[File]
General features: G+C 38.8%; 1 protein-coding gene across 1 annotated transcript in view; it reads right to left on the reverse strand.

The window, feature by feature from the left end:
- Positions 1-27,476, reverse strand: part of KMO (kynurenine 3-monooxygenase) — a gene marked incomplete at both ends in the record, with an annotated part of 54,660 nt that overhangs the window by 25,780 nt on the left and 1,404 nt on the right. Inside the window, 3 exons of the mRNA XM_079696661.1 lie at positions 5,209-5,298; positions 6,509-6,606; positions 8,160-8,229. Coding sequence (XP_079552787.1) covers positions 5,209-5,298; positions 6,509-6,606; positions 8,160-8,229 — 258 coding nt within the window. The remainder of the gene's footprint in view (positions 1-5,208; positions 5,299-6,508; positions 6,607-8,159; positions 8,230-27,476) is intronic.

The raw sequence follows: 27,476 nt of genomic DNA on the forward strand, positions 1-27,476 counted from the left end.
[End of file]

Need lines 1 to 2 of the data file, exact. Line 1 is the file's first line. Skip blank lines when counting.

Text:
General features: G+C 38.8%; 1 protein-coding gene across 1 annotated transcript in view; it reads right to left on the reverse strand.

The window, feature by feature from the left end: